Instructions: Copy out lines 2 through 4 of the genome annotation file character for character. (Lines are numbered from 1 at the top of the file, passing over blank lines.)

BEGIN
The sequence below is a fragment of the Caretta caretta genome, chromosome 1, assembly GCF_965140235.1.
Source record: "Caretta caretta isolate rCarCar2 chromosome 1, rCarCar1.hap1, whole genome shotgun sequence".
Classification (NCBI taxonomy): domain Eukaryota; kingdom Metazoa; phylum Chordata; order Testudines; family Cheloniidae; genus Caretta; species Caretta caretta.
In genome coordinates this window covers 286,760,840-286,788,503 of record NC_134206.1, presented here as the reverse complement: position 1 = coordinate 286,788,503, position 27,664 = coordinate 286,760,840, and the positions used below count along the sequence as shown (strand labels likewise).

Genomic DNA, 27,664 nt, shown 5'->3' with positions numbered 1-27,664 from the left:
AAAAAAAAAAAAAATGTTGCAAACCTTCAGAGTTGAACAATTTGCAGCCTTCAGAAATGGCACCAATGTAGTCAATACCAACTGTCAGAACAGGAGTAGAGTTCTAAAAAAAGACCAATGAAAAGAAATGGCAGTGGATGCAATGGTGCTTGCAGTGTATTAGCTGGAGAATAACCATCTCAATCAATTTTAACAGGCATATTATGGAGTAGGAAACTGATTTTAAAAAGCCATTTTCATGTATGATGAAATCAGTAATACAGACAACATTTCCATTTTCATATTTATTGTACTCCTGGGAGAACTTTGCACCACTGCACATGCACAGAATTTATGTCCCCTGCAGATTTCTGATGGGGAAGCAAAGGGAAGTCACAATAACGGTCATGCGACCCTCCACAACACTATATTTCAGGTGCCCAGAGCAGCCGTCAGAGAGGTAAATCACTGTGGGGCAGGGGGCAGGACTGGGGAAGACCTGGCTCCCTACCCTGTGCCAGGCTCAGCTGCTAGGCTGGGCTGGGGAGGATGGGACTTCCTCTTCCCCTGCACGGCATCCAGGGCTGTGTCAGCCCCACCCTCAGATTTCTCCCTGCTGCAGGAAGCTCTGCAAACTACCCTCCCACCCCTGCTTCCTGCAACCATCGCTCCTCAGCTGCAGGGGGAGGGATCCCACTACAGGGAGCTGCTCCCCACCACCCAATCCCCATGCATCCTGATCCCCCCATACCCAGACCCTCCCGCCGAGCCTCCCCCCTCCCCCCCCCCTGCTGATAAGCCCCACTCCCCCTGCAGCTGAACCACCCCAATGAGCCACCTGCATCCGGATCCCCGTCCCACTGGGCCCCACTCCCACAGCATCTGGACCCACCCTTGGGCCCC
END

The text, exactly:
Source record: "Caretta caretta isolate rCarCar2 chromosome 1, rCarCar1.hap1, whole genome shotgun sequence".
Classification (NCBI taxonomy): domain Eukaryota; kingdom Metazoa; phylum Chordata; order Testudines; family Cheloniidae; genus Caretta; species Caretta caretta.
In genome coordinates this window covers 286,760,840-286,788,503 of record NC_134206.1, presented here as the reverse complement: position 1 = coordinate 286,788,503, position 27,664 = coordinate 286,760,840, and the positions used below count along the sequence as shown (strand labels likewise).